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How Yoga Teacher Training Helped Me Find Healing Courage When I Needed it Most

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After five surgeries and a lifelong battle with her health, one writer unexpectedly found strength and healing through yoga, friendship, and physical and emotional support.

After five surgeries and a lifelong battle with her health, one writer unexpectedly found strength and healing through yoga, friendship, and physical and emotional support.

“You’re better now, right?” people sometimes asked.

I had to hedge.

“Mostly,” I said. “I’m mostly OK.”

I wanted to be totally better, to have a clean break between sick and better. But illness like mine doesn’t work like that. It’s like having a cold that lingers, and you think every day might be the last day and tomorrow will be better, and then you forget what feeling better feels like and you just hang on, and “normal” changes, and you’re not sure if you still have a cold or not, until one day you wake up and you just don’t have a cold but you don’t know what broke it or why then. And I was in the in-between, even after I got better, for over a year.

I slowly edged off of almost all of my medications. I took 14 pills a day and then I took 13. Then 12, then 11, then 12, but one was different. And I kept doing everything else, everything I could think of: desensitization, allergy testing, enzymes, iron supplements, yoga, yoga, yoga. And therapy.

I signed up for a teacher training, and I set a rule: No one could touch me. It was enforceable because of the container of our weekends together, because there were only nine trainees total, because everyone was working through their shit. I was able to ease up during those hours, and because of that easing I was able to recognize how guarded I felt the rest of the time. And then slowly I began to touch again. First just my teacher-training partner, Kristen, who was so similar to me that I felt I could trust her. And then another woman, Alice, whose brightness and raspy voice felt like a waterfall of care. I touched them and then, once I could tell my nervous system that touch wasn’t only about pain, I let them touch me.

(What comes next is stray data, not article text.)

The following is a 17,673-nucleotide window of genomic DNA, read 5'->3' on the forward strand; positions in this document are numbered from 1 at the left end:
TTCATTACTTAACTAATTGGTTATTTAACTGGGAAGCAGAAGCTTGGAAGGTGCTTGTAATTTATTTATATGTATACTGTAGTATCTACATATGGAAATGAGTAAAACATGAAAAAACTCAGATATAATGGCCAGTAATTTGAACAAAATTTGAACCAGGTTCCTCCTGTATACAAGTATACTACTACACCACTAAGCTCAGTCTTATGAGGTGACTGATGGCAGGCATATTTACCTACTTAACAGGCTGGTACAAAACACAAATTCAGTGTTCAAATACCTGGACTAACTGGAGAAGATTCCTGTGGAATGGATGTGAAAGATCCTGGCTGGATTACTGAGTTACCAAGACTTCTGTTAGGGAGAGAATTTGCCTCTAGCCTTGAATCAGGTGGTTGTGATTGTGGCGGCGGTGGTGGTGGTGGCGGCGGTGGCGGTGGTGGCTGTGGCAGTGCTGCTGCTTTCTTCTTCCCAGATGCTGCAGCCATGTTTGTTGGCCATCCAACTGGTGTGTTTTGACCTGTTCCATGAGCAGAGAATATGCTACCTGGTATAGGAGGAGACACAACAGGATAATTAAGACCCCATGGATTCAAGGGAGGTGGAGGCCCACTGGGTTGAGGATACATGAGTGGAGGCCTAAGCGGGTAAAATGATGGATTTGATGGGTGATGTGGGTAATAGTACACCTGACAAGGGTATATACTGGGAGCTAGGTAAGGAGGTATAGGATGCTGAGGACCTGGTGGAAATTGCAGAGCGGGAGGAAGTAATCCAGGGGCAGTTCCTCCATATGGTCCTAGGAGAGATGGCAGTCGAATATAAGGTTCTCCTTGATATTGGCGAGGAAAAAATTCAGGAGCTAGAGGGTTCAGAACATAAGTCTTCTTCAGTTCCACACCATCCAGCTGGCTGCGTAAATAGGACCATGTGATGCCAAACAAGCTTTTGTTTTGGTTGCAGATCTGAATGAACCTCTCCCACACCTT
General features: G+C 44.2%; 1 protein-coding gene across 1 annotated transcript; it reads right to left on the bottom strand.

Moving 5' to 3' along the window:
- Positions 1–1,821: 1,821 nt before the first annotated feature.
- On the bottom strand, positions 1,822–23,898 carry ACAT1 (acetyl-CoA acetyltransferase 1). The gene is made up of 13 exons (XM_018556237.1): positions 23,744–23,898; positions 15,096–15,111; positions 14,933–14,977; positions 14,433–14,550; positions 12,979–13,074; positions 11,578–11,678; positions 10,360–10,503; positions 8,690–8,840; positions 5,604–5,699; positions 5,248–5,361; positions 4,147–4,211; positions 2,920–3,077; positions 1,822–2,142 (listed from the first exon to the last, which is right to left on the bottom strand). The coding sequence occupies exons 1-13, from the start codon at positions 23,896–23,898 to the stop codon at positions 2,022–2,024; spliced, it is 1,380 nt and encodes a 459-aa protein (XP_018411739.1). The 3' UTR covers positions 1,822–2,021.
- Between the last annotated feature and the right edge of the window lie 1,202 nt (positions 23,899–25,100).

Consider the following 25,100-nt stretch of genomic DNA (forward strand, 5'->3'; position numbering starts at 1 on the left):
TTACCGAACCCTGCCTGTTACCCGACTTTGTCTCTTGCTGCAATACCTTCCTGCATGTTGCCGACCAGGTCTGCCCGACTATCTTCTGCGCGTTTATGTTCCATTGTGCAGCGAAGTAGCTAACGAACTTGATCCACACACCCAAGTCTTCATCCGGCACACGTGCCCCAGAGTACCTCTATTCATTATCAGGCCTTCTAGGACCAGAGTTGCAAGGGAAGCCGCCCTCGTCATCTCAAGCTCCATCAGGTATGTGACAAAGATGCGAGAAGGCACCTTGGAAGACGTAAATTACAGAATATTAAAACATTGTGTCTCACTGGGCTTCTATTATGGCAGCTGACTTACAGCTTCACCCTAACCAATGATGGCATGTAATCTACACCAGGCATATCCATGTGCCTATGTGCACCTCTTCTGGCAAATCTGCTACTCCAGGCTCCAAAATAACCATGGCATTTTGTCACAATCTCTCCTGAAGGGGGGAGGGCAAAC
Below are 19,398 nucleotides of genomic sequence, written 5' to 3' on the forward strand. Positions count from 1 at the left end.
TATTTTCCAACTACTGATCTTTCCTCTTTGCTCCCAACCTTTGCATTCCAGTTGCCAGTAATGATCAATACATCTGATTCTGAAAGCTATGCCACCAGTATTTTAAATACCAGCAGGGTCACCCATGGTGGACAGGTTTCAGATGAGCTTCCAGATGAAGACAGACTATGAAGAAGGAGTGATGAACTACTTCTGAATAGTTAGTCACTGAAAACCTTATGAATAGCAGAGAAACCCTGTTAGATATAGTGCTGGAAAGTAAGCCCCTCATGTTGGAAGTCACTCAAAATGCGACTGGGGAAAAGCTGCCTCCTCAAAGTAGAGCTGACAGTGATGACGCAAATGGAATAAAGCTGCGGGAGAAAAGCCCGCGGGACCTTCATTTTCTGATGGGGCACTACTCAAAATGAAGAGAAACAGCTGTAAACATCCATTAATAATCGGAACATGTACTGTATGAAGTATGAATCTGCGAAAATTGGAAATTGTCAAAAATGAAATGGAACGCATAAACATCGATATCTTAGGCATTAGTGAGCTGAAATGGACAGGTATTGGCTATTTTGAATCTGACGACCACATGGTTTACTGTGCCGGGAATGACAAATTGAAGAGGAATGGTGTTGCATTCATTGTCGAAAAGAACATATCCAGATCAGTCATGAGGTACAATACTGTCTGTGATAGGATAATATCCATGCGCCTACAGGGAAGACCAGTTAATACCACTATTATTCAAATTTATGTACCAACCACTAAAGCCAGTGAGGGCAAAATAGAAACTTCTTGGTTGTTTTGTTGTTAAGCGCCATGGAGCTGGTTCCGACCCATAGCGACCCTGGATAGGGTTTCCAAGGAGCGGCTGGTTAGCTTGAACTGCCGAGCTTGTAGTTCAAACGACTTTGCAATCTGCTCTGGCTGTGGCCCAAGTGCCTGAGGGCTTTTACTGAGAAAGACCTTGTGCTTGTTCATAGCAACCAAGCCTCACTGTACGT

See also Healing Heartbreak: A Yoga Practice to Get Through Grief

I had been touched against my will for so many years by so many people. And they were, for the most part, well-meaning touches, pats on the arm, or hugs. But I had also been touched in ways that I had consented to but did not want. In a matter of a few years, I had brain surgery to drain a cyst that had hemorrhaged into my brain, heart surgery to seal an extra pathway in my heart that could lead to sudden death, and experienced a range of debilitating symptoms that turned out to be a rare disease called mast cell activation syndrome, which tricks your body into thinking it’s allergic to everything. I had consented to every one of my surgeries, but I had also been, occasionally, roughly handled. By trainee doctors—my surgeons were all at teaching hospitals—or by nurses for whom I was just another number. I was starting to remember more, too, about how it felt to lie down and put my head onto a plate, knowing even through the fog of Versed—the greatest anxiolytic ever produced—that my skull was about to be cracked open.

Every other weekend, I went to the yoga studio and learned the language of healing. I learned about empathic feelings and how I picked up the sadness and the fear and the anxiety of others. “I’m not an empath,” I’d written, proudly, on my application. A few weeks into the training, I realized that the opposite was true. That I am so deeply empathic that I’d had to numb myself for years with drugs and sugar and television and sex and men and women. I learned to talk my cohort through a pose, into and out of it again. I roared in
Lion’s Breath.

One evening, I experimented with letting another student touch my head. The tremulousness of her touch sent me into panic. I opened my eyes and looked up at the familiar ceiling of the studio.

“I’m in present time, I’m in present time, I’m in present time,” I whispered to myself. I tapped my arms, willing my body to come back to present time, out of the trauma accordion, but I couldn’t. It was stuck in exam rooms, surgery clinics, waiting lounges. It was stuck being touched, being scraped, being carved, being pierced. My teacher came by, sat down next to me, put her hands on my belly. I couldn’t breathe.